Consider the interpersonal relations of a small sorority. There are just four members - Abby, Bess, Cody, and Dana.
Some of the girls like each other, but some do not. Our goal is to represent information about who likes whom. The table below shows one set of possibilities. The checkmark in the first row here means that Abby likes Cody, while the absence of a checkmark means that Abby does not like the other girls (including herself). Bess likes Cody too. Cody likes everyone but herself. And Dana also likes the popular Cody.
In order to encode this information in Relational Logic, we adopt a vocabulary with four object constants (abby, bess, cody, dana) and one binary relation constant (likes).
If we had complete information about the likes and dislikes of the girls, we could completely characterize the state of affairs as a set of ground relational sentences or negations of ground relational sentences, like the ones shown below, with one sentence for each member of the Herbrand base. (In our example here, we have written the positive literals in black and the negative literals in grey in order to distinguish the two more easily.)
To make things more interesting, let's assume that we do not have complete information, only fragments of information about the girls' likes and dislikes. Let's see how we can encode such fragments in Relational Logic.
Let's start with a simple disjunction. Bess likes Cody or Dana. Encoding a sentence with a disjunctive noun phrase (such as Cody or Dana) is facilitated by first rewriting the sentence as a disjunction of simple sentences. Bess likes Cody or Bess likes Dana. In Relational Logic, we can express this fact as a simple disjunction with the two possibilities as disjuncts.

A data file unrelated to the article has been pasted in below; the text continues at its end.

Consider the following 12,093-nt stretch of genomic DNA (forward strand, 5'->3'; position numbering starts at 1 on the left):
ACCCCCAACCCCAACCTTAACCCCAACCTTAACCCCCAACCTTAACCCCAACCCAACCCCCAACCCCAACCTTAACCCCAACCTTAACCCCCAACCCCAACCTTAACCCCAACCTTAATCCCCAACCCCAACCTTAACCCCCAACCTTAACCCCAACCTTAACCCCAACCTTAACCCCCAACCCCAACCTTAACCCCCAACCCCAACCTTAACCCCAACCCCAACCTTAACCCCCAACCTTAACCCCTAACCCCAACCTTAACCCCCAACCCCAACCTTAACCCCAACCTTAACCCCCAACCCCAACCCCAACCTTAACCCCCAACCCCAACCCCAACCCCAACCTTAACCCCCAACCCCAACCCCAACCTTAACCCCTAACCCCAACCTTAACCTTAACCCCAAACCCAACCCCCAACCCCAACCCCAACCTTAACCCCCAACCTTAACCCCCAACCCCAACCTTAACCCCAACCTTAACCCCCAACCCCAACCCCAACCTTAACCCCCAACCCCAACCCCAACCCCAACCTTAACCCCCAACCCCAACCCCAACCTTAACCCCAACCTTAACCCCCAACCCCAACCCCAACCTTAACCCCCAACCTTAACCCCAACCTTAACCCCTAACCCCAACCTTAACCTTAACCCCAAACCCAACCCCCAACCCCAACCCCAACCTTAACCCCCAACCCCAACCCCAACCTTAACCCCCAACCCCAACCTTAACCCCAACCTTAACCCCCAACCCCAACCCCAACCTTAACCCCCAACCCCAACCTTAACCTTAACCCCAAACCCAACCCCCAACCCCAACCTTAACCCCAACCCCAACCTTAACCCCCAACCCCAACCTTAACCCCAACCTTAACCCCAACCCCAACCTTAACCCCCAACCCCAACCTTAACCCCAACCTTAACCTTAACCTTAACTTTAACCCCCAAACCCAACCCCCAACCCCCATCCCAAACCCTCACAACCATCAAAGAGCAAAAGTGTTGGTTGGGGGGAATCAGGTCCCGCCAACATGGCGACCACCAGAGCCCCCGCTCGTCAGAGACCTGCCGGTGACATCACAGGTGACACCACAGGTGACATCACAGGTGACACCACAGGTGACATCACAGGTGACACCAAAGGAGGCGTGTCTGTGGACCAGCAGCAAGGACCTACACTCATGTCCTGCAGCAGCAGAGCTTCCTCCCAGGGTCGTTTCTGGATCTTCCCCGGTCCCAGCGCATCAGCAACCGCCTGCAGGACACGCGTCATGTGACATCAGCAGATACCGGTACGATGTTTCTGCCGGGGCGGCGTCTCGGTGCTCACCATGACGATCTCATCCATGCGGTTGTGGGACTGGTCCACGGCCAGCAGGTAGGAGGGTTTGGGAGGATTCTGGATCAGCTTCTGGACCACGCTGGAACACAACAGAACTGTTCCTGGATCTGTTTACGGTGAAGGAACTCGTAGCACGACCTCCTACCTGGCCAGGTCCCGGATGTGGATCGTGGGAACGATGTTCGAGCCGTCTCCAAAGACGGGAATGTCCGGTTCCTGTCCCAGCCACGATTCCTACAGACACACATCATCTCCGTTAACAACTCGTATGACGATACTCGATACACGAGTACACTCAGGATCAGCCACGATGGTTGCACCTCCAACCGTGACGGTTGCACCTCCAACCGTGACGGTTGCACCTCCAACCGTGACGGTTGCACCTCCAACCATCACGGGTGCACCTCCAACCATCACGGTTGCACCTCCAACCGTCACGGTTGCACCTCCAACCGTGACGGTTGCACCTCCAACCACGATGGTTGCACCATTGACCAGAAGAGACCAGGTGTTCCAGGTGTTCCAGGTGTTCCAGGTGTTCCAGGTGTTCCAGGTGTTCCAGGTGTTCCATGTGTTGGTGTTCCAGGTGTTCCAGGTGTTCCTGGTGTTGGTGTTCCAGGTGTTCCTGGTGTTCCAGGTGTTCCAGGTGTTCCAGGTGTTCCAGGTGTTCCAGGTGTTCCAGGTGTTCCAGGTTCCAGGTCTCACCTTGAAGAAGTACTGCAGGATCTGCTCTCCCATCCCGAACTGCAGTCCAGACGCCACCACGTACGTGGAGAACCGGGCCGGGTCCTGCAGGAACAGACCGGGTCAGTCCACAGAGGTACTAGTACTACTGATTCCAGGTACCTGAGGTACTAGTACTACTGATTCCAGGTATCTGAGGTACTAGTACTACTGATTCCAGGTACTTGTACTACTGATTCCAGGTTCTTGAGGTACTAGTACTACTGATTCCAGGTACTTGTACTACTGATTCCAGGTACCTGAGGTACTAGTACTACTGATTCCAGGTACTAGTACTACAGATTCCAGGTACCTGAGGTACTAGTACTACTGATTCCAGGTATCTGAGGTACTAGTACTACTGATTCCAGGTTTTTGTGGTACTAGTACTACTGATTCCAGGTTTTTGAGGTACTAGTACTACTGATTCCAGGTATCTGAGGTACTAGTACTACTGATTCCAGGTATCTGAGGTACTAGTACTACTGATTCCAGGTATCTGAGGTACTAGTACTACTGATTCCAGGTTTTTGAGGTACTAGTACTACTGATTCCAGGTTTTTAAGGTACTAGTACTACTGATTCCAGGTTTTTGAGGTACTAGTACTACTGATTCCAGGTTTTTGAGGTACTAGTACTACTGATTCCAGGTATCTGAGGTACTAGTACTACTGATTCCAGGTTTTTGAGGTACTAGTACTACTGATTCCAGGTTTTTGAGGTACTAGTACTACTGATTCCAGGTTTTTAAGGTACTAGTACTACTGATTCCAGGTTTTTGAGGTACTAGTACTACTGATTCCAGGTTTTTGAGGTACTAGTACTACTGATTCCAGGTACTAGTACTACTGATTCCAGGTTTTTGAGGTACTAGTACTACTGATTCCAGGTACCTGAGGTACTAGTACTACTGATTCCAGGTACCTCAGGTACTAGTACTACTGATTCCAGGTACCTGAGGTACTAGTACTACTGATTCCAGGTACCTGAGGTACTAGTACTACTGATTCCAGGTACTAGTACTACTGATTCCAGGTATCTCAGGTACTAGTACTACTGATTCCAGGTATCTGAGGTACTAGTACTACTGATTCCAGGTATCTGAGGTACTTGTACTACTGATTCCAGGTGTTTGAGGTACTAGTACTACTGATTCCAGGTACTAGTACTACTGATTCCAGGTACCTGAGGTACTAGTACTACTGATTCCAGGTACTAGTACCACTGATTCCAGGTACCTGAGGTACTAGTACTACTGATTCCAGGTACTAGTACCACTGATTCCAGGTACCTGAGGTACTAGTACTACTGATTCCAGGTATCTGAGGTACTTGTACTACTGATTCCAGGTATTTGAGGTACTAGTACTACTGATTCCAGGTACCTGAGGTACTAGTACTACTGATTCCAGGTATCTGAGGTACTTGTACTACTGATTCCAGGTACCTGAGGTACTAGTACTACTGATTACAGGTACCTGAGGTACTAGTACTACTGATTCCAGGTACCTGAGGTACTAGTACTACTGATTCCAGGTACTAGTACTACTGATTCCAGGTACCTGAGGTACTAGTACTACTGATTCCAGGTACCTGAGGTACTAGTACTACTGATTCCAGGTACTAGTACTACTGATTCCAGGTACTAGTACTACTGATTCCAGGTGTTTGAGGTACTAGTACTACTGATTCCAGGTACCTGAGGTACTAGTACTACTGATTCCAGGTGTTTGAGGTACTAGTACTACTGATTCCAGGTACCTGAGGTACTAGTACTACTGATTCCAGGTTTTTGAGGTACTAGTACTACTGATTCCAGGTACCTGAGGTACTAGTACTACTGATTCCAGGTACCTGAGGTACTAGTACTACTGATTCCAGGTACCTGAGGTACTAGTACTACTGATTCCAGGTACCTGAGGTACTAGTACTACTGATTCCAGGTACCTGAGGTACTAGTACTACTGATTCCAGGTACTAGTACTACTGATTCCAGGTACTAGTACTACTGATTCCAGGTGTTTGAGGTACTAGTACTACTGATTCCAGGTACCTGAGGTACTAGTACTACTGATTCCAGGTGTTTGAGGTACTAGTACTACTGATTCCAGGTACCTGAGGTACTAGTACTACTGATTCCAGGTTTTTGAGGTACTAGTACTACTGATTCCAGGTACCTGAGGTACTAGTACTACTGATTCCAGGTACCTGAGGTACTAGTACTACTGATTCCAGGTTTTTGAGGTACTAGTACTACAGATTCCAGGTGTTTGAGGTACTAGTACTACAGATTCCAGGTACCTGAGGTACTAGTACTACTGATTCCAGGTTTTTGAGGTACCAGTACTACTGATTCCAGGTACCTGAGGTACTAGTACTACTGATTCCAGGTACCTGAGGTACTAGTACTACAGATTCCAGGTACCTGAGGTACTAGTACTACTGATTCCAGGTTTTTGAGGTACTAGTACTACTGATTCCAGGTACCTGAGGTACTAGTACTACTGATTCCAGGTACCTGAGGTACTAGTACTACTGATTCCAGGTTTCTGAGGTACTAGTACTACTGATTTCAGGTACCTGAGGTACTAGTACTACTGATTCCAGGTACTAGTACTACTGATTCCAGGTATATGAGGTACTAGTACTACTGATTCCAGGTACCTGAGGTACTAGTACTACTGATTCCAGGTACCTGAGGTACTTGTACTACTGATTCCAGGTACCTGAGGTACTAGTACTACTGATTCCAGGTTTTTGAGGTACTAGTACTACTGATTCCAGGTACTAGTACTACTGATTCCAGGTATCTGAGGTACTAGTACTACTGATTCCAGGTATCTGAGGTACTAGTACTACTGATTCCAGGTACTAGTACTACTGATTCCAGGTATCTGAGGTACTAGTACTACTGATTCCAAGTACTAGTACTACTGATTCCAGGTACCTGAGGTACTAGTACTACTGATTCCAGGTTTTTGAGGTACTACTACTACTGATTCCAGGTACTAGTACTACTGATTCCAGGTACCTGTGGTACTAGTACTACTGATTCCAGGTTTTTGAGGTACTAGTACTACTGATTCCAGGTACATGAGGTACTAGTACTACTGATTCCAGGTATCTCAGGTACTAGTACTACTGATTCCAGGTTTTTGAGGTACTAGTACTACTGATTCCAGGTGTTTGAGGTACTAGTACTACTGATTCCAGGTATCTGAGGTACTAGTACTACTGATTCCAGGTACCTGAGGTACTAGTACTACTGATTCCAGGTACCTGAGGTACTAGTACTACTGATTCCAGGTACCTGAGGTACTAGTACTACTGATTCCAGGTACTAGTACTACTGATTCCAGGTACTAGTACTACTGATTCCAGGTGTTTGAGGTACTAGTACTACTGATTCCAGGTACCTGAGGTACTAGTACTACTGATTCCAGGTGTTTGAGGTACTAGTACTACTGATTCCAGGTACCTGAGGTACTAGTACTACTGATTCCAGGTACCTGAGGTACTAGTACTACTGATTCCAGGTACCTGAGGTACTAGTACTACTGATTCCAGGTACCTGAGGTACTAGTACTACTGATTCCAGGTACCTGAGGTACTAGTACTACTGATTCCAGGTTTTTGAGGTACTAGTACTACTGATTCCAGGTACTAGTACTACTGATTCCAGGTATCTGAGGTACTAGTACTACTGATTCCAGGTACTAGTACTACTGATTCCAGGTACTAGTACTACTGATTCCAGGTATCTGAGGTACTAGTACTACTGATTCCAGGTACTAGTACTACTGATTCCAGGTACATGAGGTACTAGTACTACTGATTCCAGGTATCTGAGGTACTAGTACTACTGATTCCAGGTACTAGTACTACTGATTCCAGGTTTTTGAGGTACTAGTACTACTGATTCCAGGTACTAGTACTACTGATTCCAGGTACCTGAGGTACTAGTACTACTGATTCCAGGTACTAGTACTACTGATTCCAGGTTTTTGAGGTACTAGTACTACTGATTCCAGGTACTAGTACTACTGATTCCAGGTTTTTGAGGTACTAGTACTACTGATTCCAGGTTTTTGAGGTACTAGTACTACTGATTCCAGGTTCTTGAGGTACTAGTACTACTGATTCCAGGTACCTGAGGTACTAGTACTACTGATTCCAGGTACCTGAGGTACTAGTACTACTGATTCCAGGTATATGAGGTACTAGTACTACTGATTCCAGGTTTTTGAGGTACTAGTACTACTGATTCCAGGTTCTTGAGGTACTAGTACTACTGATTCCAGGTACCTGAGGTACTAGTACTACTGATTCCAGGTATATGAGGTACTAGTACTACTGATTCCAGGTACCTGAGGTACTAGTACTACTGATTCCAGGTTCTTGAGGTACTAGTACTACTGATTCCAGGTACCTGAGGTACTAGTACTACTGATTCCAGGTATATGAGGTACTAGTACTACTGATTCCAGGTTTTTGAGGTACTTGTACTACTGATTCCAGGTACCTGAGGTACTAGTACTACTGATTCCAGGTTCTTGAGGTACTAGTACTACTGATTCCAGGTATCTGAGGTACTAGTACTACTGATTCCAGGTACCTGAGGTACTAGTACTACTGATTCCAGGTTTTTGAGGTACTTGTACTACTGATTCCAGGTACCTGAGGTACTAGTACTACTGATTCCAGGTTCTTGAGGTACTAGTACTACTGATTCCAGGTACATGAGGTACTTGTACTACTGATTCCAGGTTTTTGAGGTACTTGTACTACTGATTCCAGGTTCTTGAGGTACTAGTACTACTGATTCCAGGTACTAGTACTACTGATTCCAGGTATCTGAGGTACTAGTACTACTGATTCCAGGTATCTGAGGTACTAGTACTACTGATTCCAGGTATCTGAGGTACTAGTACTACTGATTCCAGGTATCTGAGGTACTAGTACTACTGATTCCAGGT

likes(bess,cody) ∨ likes(bess,dana)
Abby likes everyone Bess likes. Again, paraphrasing helps translate. If Bess likes a girl, then Abby also likes her. Since this is a fact about everyone, we use a universal quantifier.
∀y.(likes(bess,y) ⇒ likes(abby,y))
Cody likes everyone who likes her. In other words, if some girl likes Cody, then Cody likes that girl. Again, we use a universal quantifier.
∀y.(likes(y,cody) ⇒ likes(cody,y))
Bess likes somebody who likes her. The word somebody here is a tip-off that we need to use an existential quantifier.
∃y.(likes(bess,y) ∧ likes(y,bess))
Nobody likes herself. The use of the word nobody here suggests a negation. A good technique in such cases is to rewrite the English sentence as the negation of a positive version of the sentence before translating to Relational Logic.
Everybody likes somebody. Here we have a case requiring two quantifiers, one universal and one existential. The key to this case is getting the quantifiers in the right order. Reversing them leads to a very different statement.
There is someone everyone likes. The preceding sentence tells us that everyone likes someone, but that someone can be different for different people. This sentence tells us that everybody likes the same person.
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